Local Expert: Book Nook and its young readers

What’s a better way to homeschool than read with your kid? (Parents: no nodding off). And while reading aloud is part of most households already (we also do a lot of books on tape), I thought it would be helpful to turn to the folks at Book Nook,  the childhood literacy center on Warren, for some advice. Rina Collins was a K-6 literacy teacher in the Jersey public schools when she and her husband, Andy, decided to launch the first Book Nook on the UWS in 2012; they opened ours in 2017 and they just launched an at-home literacy series called Branched.

Reading is the foundation of all learning and utilizing this time at home to remind your little ones of the magic and wonder of using our imaginations is crucial and beneficial – and can lead to a lifelong love of reading. We came up with a few ideas to bolster your little one’s excitement and add a much-needed layer of fun in the coming weeks.

Read from new genres.
Kids can always expand their horizons when it comes to reading, but often they stick with genres they know and love. More often, a child will read one book from a genre outside of their comfort zone and then swear off that particular area of literature forever. Window shop (online, of course) and encourage kids to choose something new. It can open the door to unique worlds and ideas, which is never a bad thing. Independent bookstores across the city and beyond have transferred over to an entirely online model and are shipping out new books daily. This is a great opportunity to support the independent bookstores who need our support more than ever. Check out Bookshop.org to find and order from your local bookstore and you’ll help raise money for indies in the process!

Make a game out of it with a reading bingo sheet.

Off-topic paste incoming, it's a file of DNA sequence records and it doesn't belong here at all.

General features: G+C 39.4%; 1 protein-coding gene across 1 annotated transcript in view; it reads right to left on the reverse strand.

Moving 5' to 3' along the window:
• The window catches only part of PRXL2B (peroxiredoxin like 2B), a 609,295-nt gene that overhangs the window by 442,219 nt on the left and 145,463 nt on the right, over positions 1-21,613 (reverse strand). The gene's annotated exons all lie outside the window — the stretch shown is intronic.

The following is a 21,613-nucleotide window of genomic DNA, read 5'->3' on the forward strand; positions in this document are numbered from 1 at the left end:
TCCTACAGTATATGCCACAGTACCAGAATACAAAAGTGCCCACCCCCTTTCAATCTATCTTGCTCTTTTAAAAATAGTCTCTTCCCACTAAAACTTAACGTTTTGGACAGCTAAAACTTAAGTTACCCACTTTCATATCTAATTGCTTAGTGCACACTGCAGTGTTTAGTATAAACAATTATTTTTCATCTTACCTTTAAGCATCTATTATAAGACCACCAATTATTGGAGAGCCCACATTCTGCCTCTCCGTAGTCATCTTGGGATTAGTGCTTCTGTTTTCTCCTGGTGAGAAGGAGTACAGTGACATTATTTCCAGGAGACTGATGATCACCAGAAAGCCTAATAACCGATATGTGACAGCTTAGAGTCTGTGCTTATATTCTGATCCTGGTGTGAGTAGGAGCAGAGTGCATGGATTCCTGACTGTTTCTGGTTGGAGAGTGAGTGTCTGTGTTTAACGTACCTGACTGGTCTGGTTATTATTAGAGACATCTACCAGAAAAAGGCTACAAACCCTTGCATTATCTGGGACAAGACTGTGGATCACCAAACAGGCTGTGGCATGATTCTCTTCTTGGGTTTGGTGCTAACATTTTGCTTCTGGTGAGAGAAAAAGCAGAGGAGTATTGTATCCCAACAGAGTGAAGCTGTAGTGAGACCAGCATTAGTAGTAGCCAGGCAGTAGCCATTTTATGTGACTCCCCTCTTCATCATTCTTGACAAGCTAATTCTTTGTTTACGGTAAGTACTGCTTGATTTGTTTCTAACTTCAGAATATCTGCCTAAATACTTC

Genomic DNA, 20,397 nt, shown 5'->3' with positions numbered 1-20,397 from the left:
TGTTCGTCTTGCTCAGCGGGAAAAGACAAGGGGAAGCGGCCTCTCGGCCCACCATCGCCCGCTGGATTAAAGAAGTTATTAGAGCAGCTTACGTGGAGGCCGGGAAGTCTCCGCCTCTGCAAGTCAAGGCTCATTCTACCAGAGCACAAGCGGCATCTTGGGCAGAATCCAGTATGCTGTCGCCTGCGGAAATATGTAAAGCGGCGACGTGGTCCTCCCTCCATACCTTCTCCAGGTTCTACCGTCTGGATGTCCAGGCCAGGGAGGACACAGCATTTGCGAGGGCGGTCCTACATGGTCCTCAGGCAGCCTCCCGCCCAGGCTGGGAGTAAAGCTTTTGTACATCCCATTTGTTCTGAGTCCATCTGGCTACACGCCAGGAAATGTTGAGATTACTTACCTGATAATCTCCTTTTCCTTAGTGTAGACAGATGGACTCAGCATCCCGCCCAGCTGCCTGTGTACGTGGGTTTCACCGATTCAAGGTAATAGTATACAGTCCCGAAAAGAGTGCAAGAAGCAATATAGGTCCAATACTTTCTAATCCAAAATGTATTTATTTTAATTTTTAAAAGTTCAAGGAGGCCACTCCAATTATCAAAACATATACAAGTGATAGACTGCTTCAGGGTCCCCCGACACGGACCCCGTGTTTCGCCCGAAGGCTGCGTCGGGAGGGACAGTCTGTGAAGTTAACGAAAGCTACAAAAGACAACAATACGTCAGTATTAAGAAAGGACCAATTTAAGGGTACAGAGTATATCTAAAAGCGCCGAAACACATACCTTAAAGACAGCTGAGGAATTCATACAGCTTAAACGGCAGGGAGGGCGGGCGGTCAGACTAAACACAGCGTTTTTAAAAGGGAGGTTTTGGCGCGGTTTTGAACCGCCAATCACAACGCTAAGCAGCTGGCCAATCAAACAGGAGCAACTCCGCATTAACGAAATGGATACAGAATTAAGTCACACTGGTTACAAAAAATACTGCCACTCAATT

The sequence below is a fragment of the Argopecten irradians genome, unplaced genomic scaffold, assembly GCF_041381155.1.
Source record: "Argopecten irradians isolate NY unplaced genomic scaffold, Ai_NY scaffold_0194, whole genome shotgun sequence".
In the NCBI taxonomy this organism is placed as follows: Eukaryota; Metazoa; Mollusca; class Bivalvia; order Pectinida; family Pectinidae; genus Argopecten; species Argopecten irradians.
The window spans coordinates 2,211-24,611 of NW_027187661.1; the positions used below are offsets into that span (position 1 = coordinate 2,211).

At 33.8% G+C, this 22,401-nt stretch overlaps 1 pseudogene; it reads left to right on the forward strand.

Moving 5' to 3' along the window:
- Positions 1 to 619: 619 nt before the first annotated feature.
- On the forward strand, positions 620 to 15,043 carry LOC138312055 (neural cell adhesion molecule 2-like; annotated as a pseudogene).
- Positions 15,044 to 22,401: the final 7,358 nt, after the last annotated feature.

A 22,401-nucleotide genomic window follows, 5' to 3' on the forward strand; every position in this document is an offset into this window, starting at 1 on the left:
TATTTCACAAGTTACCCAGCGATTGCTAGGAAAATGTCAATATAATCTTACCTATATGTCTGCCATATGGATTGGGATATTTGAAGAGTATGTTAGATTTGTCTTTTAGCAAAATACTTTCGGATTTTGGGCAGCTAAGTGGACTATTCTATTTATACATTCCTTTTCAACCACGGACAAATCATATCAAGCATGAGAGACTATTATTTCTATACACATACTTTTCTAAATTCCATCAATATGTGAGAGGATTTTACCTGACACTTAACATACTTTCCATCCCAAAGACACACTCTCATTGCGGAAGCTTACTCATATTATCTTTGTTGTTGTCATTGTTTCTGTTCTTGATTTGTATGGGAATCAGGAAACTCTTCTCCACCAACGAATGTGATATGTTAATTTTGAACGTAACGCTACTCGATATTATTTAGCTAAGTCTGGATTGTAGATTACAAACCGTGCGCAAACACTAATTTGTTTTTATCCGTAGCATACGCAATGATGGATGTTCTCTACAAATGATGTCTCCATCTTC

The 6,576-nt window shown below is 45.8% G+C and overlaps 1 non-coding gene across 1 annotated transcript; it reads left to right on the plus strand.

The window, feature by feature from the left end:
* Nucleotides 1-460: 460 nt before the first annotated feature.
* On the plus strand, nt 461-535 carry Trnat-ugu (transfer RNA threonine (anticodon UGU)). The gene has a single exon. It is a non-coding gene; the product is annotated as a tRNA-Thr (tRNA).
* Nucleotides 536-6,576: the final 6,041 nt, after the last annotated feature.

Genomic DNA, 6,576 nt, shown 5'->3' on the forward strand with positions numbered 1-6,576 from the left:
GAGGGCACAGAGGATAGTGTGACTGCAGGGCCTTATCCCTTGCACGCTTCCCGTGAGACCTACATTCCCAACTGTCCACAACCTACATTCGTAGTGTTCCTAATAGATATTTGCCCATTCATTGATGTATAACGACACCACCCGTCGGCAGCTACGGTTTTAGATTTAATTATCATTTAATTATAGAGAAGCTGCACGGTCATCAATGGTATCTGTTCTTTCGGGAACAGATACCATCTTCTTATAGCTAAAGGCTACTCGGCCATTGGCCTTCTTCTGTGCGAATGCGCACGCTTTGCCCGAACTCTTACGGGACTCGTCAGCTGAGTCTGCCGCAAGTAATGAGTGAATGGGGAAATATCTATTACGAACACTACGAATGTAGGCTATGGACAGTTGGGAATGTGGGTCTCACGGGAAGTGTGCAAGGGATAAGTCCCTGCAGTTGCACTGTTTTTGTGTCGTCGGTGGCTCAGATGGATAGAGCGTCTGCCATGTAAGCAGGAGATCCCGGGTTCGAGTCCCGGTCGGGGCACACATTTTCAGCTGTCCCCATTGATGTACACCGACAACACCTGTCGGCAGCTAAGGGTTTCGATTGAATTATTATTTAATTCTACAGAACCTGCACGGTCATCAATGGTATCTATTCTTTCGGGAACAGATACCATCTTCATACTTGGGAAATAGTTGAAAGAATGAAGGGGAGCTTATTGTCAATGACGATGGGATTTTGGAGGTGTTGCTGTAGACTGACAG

There are many examples of these that can be found online, but there’s plenty of room for you to design your own as well. Incorporating squares with goals like “make a reading fort” or “check out a story on audiobook” can keep things fresh and exciting. It also gives kids something to work towards and, ultimately, accomplish — which acts as a confidence boost, as well.

Follow a theme.
At Book Nook Enrichment, our curriculum each week is based on individual themes — everything from the holidays to reptiles. Asking your child to choose a theme and then pick a handful of books that correlate with that theme gives the project a sense of purpose while also making it cohesive. This can open your child up to a new genre, but also a new subset of information entirely. Have them pick books on certain type of animal, or maybe another city, and see what knowledge they are able to acquire. You can stick to the theme in other areas of learning as well — make a craft, learn additional facts about the history of your focus, etc.

Search for online reading communities.
We know the goal right now is to limit screen time, but there are plenty of educational opportunities online throughout this period of social distancing. Many schools and enrichment programs are offering digital learning experiences for kids of all ages. Book clubs, virtual classes, and themed curriculum packets are taking the internet by storm. These options open up the opportunity for educational routines to be filled out and supplemented – and for kids to get a truly well-rounded experience while away from school. Book Nook Enrichment is preparing to launch BRANCHED, an at-home literacy series delivered to your inbox each Monday. Check out our website for more information.

Make a schedule and stick to it.
Now more than ever, a consistent routine can be the most important part of creating good habits and keeping some normalcy in your day-to-day. Pick the same time each day to set aside for reading. Set up a cozy corner of your house and settle in for an hour or so. Busy during that time one day? No problem — find another time that works. So long as your child is reading each day and making the time as opposed to waiting for it to just present itself, it’s a win in our book.

We know things are tough right now, but there’s always a little joy and comfort to be found in a good book. Happy reading!